Not surprisingly, Monoprice’s new Amber series in-wall models undercut the price of most in-walls at the 2017 CEDIA Expo by hundreds of dollars. At $139 each, the 23341 Amber LCR is the most expensive model in the line; prices run as low as $119 per pair. The 23341 has dual 5.25" woofers, a 3" midrange, and a 2.5" by 1.25" flat-ribbon tweeter -- an unusual find in an in-wall speaker, as most manufacturers who might have used flat ribbons before have now switched to folded-ribbon designs such as AMT. The other Amber-series in-walls also use the flat-ribbon tweeters, while the two Amber in-ceiling speakers use AMT tweeters.

Origin Acoustics

Most in-walls are built to be inconspicuous, but Origin Acoustics’ new Marquee Cinema Collection is designed to catch attention visually and sonically. The Marquee Cinema LCR speakers incorporate, as company spokesman Dave Donald put it, “big drivers and big sound.” Each of the $5000 speakers has two 8" woofers, two 5.25" midranges, and a titanium compression-horn tweeter, all mounted in an extruded-aluminum enclosure. The speaker includes no passive crossover filters; all the crossovers are accomplished through digital signal processing. The included DSP-equipped amplifier has three 700W channels: one for the woofers, one for the mids, and one for the tweeter.

Pro Audio Technology

At least two other journalists joined me in my opinion that Pro Audio Technology’s diminutive SCRS-25iM in-wall speaker delivered the best demo of the 2017 CEDIA Expo. The speakers were hidden behind an acoustically transparent screen, and a company rep pointed out that the system was calibrated to deliver full Dolby reference level (105dB maximum sound pressure per channel), even in the back seats. The sound was so powerful, yet so clean, that I assumed we were listening to much larger speakers, and everyone in the demo I attended was shocked when the speakers were revealed to be tiny models with dual 4" woofers and a single tweeter mounted in a waveguide. The speakers will be priced around $1000 each, making this system much less expensive than the comparatively gigantic speakers Pro Audio Technology has focused on previously.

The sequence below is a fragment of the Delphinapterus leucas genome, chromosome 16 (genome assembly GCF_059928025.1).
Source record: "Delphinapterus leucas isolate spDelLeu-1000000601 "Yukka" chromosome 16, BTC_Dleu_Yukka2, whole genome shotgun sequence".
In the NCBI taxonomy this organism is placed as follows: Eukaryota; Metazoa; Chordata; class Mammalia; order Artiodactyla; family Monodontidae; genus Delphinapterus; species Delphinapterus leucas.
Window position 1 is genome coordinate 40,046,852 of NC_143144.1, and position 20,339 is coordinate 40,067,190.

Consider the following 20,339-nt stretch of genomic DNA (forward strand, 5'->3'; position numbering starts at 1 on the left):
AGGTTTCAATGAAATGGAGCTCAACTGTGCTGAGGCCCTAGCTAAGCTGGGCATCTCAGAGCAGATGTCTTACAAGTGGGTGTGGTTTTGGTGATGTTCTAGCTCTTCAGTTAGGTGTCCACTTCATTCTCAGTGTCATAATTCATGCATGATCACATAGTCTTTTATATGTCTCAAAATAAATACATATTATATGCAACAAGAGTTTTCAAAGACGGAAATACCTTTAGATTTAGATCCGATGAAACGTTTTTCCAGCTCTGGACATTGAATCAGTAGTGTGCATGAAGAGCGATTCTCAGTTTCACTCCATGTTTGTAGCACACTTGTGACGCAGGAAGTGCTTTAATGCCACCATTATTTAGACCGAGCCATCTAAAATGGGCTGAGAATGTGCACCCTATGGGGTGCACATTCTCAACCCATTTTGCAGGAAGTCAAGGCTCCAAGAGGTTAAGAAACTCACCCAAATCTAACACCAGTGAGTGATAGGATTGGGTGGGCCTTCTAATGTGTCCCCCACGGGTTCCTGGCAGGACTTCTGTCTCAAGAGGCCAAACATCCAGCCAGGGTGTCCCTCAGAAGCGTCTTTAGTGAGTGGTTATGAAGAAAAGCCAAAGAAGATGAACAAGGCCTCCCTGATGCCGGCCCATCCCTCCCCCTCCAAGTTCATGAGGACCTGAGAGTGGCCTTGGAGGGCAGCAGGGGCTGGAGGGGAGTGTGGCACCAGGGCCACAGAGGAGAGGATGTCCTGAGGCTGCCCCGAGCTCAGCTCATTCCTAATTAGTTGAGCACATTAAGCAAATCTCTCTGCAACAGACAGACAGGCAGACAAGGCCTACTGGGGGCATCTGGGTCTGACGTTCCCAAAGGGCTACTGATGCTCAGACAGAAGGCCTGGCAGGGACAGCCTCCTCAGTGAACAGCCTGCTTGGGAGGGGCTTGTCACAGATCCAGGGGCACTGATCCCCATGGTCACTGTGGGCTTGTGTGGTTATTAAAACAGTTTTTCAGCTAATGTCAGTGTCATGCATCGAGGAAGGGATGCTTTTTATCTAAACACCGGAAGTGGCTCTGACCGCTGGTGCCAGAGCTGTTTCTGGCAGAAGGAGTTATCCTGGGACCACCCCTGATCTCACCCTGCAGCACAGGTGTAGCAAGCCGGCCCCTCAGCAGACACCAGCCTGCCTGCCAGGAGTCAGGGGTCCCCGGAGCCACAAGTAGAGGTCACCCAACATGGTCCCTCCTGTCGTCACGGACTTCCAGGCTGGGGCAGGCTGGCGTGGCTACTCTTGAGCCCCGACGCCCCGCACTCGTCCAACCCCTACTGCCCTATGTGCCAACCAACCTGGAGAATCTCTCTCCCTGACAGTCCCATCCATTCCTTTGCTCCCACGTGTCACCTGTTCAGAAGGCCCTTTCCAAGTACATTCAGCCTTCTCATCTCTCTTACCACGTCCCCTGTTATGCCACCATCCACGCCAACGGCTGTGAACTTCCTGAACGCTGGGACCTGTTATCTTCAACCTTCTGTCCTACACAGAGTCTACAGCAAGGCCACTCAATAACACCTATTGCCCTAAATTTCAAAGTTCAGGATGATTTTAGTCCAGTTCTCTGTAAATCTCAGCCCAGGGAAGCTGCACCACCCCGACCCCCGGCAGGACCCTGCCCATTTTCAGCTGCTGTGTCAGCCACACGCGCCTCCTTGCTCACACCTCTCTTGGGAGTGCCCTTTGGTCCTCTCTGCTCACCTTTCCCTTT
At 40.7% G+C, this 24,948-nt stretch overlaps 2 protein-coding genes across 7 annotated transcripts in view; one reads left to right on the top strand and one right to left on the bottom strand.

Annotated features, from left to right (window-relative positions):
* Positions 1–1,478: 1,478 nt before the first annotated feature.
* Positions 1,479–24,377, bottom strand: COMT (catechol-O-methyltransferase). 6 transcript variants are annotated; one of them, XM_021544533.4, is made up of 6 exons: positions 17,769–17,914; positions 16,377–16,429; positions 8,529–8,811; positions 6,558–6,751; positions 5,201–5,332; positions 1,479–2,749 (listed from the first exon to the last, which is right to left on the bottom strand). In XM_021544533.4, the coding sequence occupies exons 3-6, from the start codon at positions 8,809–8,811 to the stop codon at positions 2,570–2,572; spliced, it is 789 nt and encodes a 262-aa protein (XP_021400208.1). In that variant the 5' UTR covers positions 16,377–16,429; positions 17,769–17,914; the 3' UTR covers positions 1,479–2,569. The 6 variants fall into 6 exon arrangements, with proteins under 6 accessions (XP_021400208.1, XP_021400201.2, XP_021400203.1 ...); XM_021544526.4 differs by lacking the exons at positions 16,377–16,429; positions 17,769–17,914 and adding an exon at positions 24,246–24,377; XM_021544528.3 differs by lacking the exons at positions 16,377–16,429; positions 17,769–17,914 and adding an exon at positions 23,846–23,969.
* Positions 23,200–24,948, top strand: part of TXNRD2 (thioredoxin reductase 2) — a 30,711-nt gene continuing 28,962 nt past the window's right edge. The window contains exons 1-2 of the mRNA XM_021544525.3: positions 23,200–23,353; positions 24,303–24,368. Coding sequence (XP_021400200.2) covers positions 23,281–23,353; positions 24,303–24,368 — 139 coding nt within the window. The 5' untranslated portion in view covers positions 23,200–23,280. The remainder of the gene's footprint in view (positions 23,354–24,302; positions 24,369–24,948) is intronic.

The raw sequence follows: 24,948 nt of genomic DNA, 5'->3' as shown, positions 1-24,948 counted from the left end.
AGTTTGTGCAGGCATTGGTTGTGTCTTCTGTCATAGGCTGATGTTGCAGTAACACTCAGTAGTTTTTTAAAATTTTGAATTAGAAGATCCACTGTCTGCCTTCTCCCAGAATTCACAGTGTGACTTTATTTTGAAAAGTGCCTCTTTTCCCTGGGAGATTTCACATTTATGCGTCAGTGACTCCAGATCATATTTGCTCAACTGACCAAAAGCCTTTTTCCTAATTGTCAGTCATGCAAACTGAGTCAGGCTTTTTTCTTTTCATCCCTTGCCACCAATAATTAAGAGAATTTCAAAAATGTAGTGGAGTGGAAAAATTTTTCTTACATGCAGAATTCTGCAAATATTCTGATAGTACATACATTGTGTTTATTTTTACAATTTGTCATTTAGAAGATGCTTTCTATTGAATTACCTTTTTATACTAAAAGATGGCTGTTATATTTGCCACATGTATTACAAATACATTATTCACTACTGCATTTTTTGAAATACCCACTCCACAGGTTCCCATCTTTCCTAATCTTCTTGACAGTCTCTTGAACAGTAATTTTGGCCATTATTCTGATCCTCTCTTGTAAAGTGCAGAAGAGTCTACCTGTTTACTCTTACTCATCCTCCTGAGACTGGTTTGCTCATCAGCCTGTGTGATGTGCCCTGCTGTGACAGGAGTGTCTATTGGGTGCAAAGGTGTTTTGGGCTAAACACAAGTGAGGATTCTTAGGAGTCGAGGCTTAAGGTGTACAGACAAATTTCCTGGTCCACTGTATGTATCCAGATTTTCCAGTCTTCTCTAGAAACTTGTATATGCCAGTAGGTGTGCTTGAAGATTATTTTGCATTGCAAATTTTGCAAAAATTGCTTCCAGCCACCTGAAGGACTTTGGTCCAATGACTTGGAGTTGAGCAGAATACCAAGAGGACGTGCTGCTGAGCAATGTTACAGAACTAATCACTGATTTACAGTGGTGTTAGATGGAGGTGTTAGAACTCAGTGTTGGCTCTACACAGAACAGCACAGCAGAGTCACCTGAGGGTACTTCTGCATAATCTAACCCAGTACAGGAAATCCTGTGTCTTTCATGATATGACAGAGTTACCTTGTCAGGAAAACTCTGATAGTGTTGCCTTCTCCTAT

Sonance’s new Reference-series in-walls feature a new woofer design that blends carbon fiber with Rohacell, a stiff, lightweight composite material. Most of the speakers are three-way models incorporating a new concentric midrange-tweeter driver design, and all include integral back boxes. Shown in the center are the $2500-each R1 (left) and $1250-each R2, both LCR models intended for home theater or stereo. The line also includes two in-wall surround speakers, and in-ceiling LCR and surround models.


Vanco recently purchased in-wall/in-ceiling specialist company Beale Street Audio, and revamped all of the company’s speakers with carbon-fiber woofers said to deliver better sound. Beale Street Audio’s trademark is its Sonic Vortex enclosures, which provide six ports that the speaker can vent through -- and according to the company, bass response is similar to that of a much larger speaker. Another big advantage of this design is that it’s fully sealed in the back, so the performance isn’t dependent on the size of the space behind the speaker, as it is with most in-walls. The IPLCR4-BB shown here is an LCR-type speaker with dual 4" woofers and a 1" tweeter in what the manufacturer calls a “pancake” design, which is only 3" deep and can thus fit into slimmer-than-standard walls. Price for the revised model hasn’t been set yet; the previous model was $329 each.

Brent Butterworth
Senior Contributor, SoundStage!